Friday, 30 October, 2020

Increasing Foreign Aid

It is cheering to note that the bilateral and multilateral donors have continued to extend their helping hand to Nepal in her fight against the coronavirus pandemic and reviving the battered economy. Like many nations globally, Nepal has been struggling hard to contain the lethal virus since the third week of March. The government had no alternate but to go for a nationwide lockdown and other restrictions to prevent the spread of the COVID-19. Although tougher measures like lockdowns and prohibitory orders have now been lifted, some other forms of restriction are still in place. However, the nation is now at a crossroads with an upsetting rise in virus infections and deaths. Naturally, the nation's revenue collection was badly affected in the initial months of the pandemic. A lot of people lost their jobs with the shutting down of businesses.

Even in the face of adversity, the country has received more foreign aid as compared to the previous years. As per a news item carried by this daily Sunday, the inflow of funds has considerably increased to Rs. 84.7 billion in the first two months (mid-July to mid-September) of the current fiscal year (2020/21). The amount accounts for about 39 per cent of the total foreign assistance the country received in 2019/20. The record maintained by the International Economic Cooperation Coordination Division (IECCD) under the Ministry of Finance shows that the country had got Rs. 219.88 billion in foreign aid from multilateral and bilateral donors, and international non-governmental organisations in 2019/20.

The nation obtained higher amount of funds in the later five months of the last fiscal year than that of the first seven months. The international development partners contributed as much as Rs. 109.28 billion to the country until mid-February 2020. However, the funds received from mid-February to mid-July stood at Rs. 110.6 billion. The World Bank (WB) is among the major multilateral donors to support Nepal. The WB has provided US$ 450 million loan to the country for materialising the projects related to trade and connectivity, earthquake support and education sector development. This is considered to be the largest foreign support the country has ever received. It has supported three of five key aid packages for Nepal. Similarly, Japan provided 300 million Japanese Yen while the Asian Development Bank (ADB) and Norway gave a loan of $200 million and grant of $35 million, respectively, for the power infrastructure project. The United Kingdom is another major donor to pledge Rs. 7.12 billion (45.8 million Sterling Pound) to Nepal to help deal with COVID-19.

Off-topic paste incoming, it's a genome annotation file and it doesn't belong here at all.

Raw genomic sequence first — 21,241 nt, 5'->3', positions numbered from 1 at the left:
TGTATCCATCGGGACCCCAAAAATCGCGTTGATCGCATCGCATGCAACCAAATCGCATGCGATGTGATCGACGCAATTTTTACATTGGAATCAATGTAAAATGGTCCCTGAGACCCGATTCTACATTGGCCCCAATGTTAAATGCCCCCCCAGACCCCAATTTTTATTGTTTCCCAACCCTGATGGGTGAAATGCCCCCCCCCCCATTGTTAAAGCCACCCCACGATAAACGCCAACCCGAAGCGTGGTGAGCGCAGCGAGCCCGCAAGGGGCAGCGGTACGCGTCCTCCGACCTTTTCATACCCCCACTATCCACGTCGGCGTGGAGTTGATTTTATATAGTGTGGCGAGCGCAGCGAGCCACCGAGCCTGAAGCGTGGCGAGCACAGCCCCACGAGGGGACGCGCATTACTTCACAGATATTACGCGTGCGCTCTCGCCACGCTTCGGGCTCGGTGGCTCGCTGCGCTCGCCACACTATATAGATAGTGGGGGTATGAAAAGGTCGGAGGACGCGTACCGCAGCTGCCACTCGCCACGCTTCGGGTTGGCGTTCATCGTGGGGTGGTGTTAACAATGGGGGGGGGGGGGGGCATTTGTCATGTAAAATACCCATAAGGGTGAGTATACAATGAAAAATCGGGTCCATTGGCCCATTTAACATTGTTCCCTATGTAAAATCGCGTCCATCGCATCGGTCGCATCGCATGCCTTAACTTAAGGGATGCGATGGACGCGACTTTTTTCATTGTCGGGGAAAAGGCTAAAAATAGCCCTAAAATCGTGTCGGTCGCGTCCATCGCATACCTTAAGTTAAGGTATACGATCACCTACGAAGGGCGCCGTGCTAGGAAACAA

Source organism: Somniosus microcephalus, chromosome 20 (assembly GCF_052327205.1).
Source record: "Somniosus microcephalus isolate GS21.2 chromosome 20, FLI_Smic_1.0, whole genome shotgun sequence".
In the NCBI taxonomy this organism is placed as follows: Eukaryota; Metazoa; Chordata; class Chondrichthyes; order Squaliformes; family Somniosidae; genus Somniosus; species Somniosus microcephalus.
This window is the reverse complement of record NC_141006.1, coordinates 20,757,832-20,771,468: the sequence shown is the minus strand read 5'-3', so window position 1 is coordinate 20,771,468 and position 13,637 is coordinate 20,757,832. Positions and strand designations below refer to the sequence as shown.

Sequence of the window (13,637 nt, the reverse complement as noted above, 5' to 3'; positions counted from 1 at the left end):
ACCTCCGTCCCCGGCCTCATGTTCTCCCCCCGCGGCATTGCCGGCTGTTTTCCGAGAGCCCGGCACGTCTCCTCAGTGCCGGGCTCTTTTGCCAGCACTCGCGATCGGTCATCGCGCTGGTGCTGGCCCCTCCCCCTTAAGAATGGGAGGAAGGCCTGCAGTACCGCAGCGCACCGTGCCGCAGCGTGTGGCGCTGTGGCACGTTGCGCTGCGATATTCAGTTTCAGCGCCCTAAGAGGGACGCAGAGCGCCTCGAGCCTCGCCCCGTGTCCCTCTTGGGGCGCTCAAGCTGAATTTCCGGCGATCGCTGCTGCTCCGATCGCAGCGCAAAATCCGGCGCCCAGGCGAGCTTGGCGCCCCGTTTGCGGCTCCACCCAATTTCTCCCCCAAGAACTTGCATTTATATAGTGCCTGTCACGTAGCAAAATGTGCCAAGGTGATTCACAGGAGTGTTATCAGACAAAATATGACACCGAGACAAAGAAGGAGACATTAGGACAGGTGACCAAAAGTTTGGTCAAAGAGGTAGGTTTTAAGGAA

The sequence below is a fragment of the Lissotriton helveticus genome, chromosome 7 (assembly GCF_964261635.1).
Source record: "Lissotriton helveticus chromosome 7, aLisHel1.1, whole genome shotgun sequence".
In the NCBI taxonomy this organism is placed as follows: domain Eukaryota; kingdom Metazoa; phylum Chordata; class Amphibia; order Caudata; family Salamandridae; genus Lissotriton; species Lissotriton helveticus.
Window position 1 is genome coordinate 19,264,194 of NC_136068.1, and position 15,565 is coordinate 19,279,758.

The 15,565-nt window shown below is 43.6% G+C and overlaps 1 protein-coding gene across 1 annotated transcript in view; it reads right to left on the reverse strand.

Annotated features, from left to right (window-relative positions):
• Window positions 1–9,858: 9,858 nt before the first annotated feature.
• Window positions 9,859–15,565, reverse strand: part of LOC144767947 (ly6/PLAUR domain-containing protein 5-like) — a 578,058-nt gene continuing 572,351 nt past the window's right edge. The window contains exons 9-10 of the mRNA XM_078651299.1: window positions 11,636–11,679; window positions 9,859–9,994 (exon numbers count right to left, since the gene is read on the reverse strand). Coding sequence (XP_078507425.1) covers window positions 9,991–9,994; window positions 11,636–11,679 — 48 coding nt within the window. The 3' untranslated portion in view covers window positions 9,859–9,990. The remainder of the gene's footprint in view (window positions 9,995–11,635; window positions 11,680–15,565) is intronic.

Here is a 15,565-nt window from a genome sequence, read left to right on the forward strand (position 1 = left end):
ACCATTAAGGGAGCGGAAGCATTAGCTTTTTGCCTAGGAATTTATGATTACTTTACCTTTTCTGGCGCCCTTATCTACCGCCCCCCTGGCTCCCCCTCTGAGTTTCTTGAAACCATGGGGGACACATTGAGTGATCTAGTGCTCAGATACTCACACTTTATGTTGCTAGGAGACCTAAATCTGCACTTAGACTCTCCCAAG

Nepal has requested its development partners to assist the country in developing health infrastructure, human resources and expanding health services to fight the pandemic and rehabilitate the micro, small and medium enterprises. Similarly, the European Union has pledged Rs. 10 billion (75 million Euro) to help stimulate economy and labour demand in the time of the pandemic. The International Monetary Fund (IMF), India, Switzerland, Green Climate Fund and Asian Infrastructure Investment Bank are other donors to support Nepal during crises. With such an invaluable support from donors, the country may be able to tackle the pandemic and revive the economy soon. 

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